Pollination is the transfer of pollen from a male part of a plant to a female part of a plant, later enabling fertilization and the production of seeds, most often by an animal or by wind.
So how does pollen get from one flower to another?
Well…flowers have to rely on vectors to move pollen. These vectors can include wind, water, birds, insects, butterflies, bats, and other animals that visit flowers. We call animals or insects that transfer pollen from plant to plant “pollinators”.
Honey Bees Are Pollinators. Crop yield and quality would be greatly reduced without honey bee pollination. As honey bees gather pollen and nectar for their survival, they pollinate crops such as apples, cranberries, melons, blueberries, and broccoli.
Pollination is basically the unintended consequence of an animal’s activity on a flower. The pollinator is usually minding its own business eating or collecting pollen for its protein and other nutritional needs or it is sipping nectar from the flower when pollen grains attach themselves to the animal’s body. When the animal visits another flower for the same reason, pollen can fall off onto the flower’s stigma and may result in successful reproduction of the flower.
Timothy Paule, a 2005 initiate of Omega Psi Phi Fraternity, Inc. at Wayne State University and Nicole Lindsey, a 2006 initiate of Delta Sigma Theta Sorority, Inc. at Oakland University, have created a nonprofit called Detroit Hives with the mission to repurpose vacant land into urban bee farms for the community.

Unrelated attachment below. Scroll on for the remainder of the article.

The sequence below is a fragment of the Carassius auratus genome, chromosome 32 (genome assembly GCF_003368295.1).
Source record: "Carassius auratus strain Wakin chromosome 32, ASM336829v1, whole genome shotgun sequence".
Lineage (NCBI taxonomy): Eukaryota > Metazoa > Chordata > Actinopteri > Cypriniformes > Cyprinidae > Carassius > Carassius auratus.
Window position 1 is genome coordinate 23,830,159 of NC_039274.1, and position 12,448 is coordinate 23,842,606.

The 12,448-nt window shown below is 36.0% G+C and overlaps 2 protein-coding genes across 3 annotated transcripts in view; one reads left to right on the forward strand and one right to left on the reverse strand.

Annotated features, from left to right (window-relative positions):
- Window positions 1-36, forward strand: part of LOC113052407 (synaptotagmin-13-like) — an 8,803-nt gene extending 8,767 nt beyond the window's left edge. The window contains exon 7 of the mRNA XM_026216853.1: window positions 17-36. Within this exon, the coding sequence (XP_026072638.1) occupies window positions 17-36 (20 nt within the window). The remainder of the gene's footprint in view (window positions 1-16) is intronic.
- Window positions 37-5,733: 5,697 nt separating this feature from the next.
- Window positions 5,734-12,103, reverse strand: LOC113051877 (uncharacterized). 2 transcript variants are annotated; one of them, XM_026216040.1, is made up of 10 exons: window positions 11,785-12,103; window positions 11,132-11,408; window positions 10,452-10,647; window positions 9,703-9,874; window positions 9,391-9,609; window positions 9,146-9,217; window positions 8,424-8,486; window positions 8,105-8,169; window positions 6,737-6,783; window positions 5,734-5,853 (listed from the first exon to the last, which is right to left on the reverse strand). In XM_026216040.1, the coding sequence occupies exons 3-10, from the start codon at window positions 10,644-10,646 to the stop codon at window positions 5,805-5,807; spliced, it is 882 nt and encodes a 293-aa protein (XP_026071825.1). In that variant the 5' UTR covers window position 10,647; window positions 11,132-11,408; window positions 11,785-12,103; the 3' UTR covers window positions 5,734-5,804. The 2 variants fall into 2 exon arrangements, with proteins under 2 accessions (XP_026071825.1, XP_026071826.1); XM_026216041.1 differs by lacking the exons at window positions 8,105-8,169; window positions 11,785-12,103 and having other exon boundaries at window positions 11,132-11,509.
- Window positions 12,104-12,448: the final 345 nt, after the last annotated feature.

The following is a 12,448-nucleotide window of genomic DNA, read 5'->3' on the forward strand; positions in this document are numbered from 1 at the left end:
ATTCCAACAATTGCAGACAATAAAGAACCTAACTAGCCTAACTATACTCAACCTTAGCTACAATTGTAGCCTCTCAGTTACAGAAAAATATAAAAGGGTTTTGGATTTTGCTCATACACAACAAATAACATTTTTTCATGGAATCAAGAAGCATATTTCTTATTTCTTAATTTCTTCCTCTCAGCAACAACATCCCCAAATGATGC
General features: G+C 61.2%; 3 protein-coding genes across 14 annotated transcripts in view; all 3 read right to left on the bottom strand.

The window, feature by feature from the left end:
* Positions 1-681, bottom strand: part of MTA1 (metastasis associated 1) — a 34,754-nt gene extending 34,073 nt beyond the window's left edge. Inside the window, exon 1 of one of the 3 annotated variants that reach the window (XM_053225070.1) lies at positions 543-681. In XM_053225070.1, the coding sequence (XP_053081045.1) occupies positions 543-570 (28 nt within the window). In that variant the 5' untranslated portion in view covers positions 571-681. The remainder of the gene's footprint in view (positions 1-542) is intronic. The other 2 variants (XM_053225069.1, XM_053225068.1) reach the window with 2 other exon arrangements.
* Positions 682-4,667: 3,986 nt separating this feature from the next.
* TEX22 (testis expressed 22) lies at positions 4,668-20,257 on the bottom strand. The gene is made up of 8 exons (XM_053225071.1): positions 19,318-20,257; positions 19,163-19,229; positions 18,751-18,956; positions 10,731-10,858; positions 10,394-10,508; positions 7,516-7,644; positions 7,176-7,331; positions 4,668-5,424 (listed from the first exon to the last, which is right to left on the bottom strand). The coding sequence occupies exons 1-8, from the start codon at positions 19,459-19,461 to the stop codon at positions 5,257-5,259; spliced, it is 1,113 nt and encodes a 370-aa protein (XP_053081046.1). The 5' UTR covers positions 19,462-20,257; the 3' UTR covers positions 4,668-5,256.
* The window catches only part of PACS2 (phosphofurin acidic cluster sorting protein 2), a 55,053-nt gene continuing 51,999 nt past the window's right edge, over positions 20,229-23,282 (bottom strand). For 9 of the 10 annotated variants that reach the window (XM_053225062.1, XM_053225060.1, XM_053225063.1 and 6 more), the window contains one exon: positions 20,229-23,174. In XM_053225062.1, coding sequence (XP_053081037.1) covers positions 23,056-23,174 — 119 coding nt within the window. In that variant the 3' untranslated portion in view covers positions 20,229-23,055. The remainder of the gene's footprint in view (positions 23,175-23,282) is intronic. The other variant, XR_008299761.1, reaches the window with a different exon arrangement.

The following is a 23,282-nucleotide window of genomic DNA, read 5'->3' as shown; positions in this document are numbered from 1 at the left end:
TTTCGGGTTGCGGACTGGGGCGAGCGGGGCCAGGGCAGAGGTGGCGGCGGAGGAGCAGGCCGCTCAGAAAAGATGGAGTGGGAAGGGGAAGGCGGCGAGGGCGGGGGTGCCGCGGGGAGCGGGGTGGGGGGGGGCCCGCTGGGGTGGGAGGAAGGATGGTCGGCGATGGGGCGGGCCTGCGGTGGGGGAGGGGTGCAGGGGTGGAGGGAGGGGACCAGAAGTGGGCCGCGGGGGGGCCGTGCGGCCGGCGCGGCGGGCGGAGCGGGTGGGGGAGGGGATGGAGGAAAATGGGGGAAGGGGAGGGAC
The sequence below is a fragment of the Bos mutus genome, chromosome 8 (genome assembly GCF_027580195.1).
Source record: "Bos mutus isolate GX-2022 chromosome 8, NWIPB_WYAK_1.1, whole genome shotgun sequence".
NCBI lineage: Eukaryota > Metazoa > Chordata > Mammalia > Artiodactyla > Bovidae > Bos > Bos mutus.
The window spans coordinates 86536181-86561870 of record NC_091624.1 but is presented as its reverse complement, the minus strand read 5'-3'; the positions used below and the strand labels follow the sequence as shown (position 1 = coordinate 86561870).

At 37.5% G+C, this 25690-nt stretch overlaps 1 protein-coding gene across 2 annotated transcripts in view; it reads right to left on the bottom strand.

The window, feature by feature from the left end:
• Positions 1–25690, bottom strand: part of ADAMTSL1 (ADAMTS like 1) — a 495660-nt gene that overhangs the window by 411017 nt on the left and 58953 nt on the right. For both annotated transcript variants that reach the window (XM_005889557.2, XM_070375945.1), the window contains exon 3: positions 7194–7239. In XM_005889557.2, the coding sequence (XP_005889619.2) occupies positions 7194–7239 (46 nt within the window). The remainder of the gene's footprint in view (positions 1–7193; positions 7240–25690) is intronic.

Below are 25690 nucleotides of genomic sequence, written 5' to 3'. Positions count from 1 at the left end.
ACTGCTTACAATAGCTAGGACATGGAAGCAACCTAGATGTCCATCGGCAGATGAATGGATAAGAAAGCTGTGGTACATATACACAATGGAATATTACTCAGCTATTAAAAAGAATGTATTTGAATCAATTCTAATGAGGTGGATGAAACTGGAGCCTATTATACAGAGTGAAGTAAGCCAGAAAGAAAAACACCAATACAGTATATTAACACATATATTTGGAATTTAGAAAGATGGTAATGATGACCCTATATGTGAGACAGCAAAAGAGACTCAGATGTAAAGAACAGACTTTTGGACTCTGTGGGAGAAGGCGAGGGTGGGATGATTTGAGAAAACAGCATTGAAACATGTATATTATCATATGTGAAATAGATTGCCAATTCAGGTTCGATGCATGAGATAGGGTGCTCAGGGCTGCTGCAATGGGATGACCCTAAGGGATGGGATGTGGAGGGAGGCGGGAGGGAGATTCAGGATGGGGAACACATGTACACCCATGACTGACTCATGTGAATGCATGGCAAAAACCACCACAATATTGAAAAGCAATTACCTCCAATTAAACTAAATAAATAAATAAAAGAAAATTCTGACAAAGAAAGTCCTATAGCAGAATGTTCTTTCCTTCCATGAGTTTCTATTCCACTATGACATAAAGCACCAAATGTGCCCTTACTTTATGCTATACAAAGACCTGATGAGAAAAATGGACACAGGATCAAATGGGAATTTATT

Not only will this project preserve the conservation of honey bees, but it will help eliminate some of the blight within the city of Detroit providing a positive outcome for them for the negatively viewed vacant lots that have contributed to crime, mental health, physical injuries and an attraction to rodents. The project also serves as an educational hub where they provide tours and pollinator education for the community.
Personally, I love what they’re doing! When I was younger I used to think the sole purpose for bees was to make honey. Then I learned about pollinators. Working in the Office of Pesticide Programs, I’ve really learned the importance of pollination. 1/3 of our global food supply is pollinated by bees. Simply put, bees keep plants and crops alive. Without them, human food supplies will be greatly affected/effected (eff y’all I still struggle with affect/effect so pick the right one).
Due to climate change, Honeybees mayBEE Dying in Larger Numbers. Beekeepers in the U.S. reported an increase in honeybee deaths over the last year, possibly the result of erratic weather patterns brought on by a changing climate, according to the scientist leading an annual survey on the insects. Gots to BEE moe’ careful. #BEEowt #BEEaScientist #BEEdope Beee aggressive! Bee bee aggressive